Hooker-Beating, Wife-Raping, Roid-Raging, Oh My! Illinois Dems Pick Another WinnerS

Illinois Democrats dug deep for this Lieutenant Governor candidate: Scott Lee Cohen is accused of threatening his prostitute ex-girlfriend with a knife, abusing steroids, trying to rape his ex-wife, and terrorizing his children. "That is my parenting style," he explained.

Cohen, a millionaire pawnbroker, managed to gloss over reams of domestic violence allegations until after he won the Illinois Democratic Party's primary for Lieutenant Governor this week. Once the Cohen floodgates opened on Thursday, however, they wouldn't stop. Here are all the terrible things we learned about him in the last 24 hours:

  • According to ex-wife Debra York Cohen, Scott's abuses included beating her, choking her, and trying to rape her.

  • Petitioning for a restraining order during their 2005 divorce, Debra said Scott abused illegal drugs and anabolic steroids, the latter of which he admits to be true.

  • For all the steroids, though, Scott claims he never roid raged at his children, which Debra says he did. He explained in court that he's just a shitty dad:

    Although I may have taken steroids and or performance enhancing drugs in the past I have not utilized any of these drugs in the last two weeks … Although from time to time I have screamed and yelled at my children, that is my parenting style and my prerogative. I have never abused my children, I have never hurt my children and I have never done any harm to them

  • After the divorce, Cohen dated a convicted prostitute employed by a Glenview "massage parlor." She called the cops after a fight in which she claims Scott held a knife to her throat. The charges were dismissed. Here's how he explains it now:

    I was going through a divorce, and I started running with a fast group. I was in a tumultuous relationship with a woman I was dating. We had a fight, but I never touched her.

  • He is very persuasive, because he somehow convinced Debra to accompany him on television (photographed above) where she said he'll be a fine lieutenant governor in spite of it all: "It was a short period of time and it's certainly not something that the people of Illinois need to be concerned with."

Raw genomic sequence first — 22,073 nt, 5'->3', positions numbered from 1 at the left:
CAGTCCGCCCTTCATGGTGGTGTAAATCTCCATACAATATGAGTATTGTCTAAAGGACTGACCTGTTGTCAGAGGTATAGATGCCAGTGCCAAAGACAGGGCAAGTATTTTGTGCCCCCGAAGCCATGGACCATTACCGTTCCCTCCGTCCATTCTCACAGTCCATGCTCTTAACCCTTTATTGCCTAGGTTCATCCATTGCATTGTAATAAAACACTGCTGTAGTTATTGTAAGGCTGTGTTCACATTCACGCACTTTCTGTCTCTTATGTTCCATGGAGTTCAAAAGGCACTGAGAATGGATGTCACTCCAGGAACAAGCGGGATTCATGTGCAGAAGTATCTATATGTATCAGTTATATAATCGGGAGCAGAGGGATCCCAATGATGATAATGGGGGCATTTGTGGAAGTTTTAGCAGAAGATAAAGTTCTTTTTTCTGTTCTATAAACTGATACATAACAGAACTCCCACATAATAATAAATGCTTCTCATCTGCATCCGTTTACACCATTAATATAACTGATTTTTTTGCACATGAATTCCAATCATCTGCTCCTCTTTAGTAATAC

How did this sterling gentleman land a critical role in Illinois' 2010 landscape? (a.) The lieutenant governor primary is usually a tiny, low-budget race. Cohen threw $2 million of his own money on the campaign, making him the only candidate with popular name recognition. (b.) Despite the boatloads of money, local Dems and media didn't take him seriously until it was too late, probably because he was a total unknown, politically. Cohen explains,

I tried to tell everyone about this early on. I wanted to talk about all of these issues, but everyone wrote me off, and said I didn't have a chance to win. Now that I'm the Democratic nominee for Lieutenant Governor, the day after the election, there are questions. I am happy to answer any and all questions.

All of which is rather unfortunate for Democratic Gov. Pat Quinn, who thought Rod Blagojevich's downfall meant he wouldn't have to run with criminals, anymore:

"No one in my campaign staff told me anything about it and I don't think anybody knew about it, at least I didn't," Quinn said. "I had no idea of these matters and I learned reading the papers, watching TV. I consider them very, very serious and grave matters. I think any citizen would feel the same."

Quinn says Cohen has an "obligation to step aside," but since Cohen won the primary fair and square (albeit by a tight margin) the Democratic Party's hands are tied. Last time a gubernatorial candidate found himself in this position, it was Adlai Stevenson III in 1986, when a follower of Lyndon LaRouche won the Democratic Party's Lieutenant Governor candidacy. Adlai ended up stepping down and inventing a whole new political party so he could have a better running mate, and ultimately lost to the Republican. Moral of the story: Don't take moneyed upstarts for granted. Moral of the story, part II: If you'd like to buy your way into Illinois politics, lieutenant governor is the path of least resistance. [ChicagoTrib] [ChicagoTrib] [Politico]